This is a continuously updated list of responses to questions I get about the main post and Top 8 List, which should be read first.

Q: To solve the replication crisis, scientists need to do X.

A: There’s a good chance ‘X’ is a collective action problem. If all scientists did it, the field as a whole would benefit. But if a single scientist did it alone, he or she would not benefit. These problems can only be fixed if an outside force (e.g. the NIH) adjusts the incentives so that individuals would benefit from doing the action alone.

Q: Journals need to do X.

A: Again, this is probably a collective action problem. See the response above. The NIH can’t tell journals what to do, but it can reward scientists who submit to good-practice journals. This will encourage other journals to change their behavior.

Q: What about citation count metrics? Aren’t they biased towards surprising and interesting results?

A: Citation count metrics should not be used as a factor in grant decisions and should be replaced by one of the quality-based metrics proposed by Niko Kriegeskorte or Tal Yarkoni, or some of the other metrics proposed in the special issue of Frontiers. My only addition to Niko’s proposed metrics is that I would emphasize importance of the research question, rather than importance of the outcome.

Q: Couldn’t quality-based metrics or other aspects of your proposal be gameable, just like the current system?

A: Yes. All systems are gameable, but some systems are better than others. A more “outcome-unbiased” system will be far better than the current one, which is dysfunctional.

Q: Won’t it be hard for granting agencies to determine whether a journal’s incentive structure encourages good practices?

A: Government agencies make qualitative  judgments all the time. Even a rough first-order approximation would have a huge positive effect on research quality. The status quo is dysfunctional. Moreover, some journals that specialize in simple experiments (e.g. clinical trials) might demonstrate that they are outcome-unbiased by adopting an outcome-_blind _review system, as Robin Hanson has proposed.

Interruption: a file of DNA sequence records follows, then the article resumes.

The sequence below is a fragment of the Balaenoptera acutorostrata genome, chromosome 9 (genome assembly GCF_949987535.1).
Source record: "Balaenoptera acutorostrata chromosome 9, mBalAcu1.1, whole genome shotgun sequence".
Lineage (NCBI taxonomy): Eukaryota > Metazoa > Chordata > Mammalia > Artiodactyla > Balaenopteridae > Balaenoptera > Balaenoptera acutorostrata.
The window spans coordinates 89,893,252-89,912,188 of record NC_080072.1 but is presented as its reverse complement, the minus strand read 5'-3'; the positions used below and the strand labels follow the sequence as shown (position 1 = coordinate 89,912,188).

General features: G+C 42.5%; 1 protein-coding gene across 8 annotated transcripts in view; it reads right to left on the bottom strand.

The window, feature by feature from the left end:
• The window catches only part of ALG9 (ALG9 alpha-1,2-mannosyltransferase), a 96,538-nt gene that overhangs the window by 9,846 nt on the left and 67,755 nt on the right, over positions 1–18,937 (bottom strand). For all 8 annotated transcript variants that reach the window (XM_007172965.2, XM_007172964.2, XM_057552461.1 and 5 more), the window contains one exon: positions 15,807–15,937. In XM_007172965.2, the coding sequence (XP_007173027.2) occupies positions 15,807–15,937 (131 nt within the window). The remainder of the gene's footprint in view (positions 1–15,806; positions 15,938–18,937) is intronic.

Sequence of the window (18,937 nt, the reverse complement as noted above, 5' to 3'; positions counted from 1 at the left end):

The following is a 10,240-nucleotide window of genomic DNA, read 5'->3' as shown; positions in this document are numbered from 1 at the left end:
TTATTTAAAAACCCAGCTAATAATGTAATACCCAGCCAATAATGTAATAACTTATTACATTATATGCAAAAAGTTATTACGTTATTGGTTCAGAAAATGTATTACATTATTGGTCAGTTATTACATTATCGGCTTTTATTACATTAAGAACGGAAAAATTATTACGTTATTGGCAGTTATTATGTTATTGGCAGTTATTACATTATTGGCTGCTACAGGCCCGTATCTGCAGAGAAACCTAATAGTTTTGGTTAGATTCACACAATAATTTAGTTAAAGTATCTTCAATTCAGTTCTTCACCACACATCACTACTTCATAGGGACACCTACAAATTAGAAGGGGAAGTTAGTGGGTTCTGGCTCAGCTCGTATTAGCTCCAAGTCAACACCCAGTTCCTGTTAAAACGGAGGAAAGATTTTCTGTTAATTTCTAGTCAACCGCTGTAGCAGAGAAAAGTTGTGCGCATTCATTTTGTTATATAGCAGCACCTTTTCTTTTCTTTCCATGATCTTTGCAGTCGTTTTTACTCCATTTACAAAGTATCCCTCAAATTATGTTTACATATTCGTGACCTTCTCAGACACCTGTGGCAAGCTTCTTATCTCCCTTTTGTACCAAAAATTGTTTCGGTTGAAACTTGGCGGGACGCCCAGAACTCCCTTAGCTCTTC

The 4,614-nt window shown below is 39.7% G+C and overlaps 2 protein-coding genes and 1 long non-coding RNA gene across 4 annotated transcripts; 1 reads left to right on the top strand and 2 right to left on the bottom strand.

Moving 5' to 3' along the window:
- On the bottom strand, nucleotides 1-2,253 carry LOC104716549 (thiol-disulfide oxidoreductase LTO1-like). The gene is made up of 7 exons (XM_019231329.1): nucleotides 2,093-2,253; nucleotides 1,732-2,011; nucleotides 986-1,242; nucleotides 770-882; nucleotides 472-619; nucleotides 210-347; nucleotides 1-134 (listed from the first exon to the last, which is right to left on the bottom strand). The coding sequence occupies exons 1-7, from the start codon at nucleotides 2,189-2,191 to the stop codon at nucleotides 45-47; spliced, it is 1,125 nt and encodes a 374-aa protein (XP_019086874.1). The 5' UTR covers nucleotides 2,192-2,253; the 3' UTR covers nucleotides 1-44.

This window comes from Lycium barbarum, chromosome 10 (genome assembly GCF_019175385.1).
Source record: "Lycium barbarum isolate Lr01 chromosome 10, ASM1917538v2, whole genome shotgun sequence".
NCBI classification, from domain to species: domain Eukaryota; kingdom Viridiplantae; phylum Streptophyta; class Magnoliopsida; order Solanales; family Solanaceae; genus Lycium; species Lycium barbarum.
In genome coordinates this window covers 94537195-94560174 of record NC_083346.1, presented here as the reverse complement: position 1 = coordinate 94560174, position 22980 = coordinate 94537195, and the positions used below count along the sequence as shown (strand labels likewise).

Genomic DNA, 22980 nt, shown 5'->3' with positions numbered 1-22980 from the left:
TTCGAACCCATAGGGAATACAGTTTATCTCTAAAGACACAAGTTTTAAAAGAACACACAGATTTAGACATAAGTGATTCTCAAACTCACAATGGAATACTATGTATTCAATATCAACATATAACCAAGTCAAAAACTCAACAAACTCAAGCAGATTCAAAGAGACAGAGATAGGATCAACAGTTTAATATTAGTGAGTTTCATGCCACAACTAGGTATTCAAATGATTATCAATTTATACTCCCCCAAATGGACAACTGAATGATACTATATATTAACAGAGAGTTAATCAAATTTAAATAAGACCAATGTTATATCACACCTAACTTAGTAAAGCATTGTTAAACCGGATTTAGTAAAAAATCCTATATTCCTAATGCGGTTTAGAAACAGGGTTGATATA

Q: What about post-publication review?

A: In the current system, the only signal of a paper’s quality is the journal’s impact factor. Readers need more information than this. I am generally supportive of post-publication review and would recommend reading the proposals of Niko Kriegeskorte and some of the proposals in the special issue of Frontiers. Still, I wonder: Will any of these ideas actually be put into practice? Or will scientists just continue to talk about them as they have since the 1970s? It seem like a classic collective action problem. Granting agencies may be needed to provide a nudge.

Q: Null results can easily obtained with sloppy research. Won’t outcome-unbiased journals encourage sloppy research?

A: Yes, it is admittedly a complicated issue. We need to strike a balance between being completely outcome-unbiased on the one hand, and valuing significant results on the other hand. At the moment, the wrong balance has been struck. Null results are disincentivized far too much.

Q: Isn’t it good to do exploratory analysis?

A: Absolutely, but only if it identified as such. HARKing is misleading, and inflates Type I error.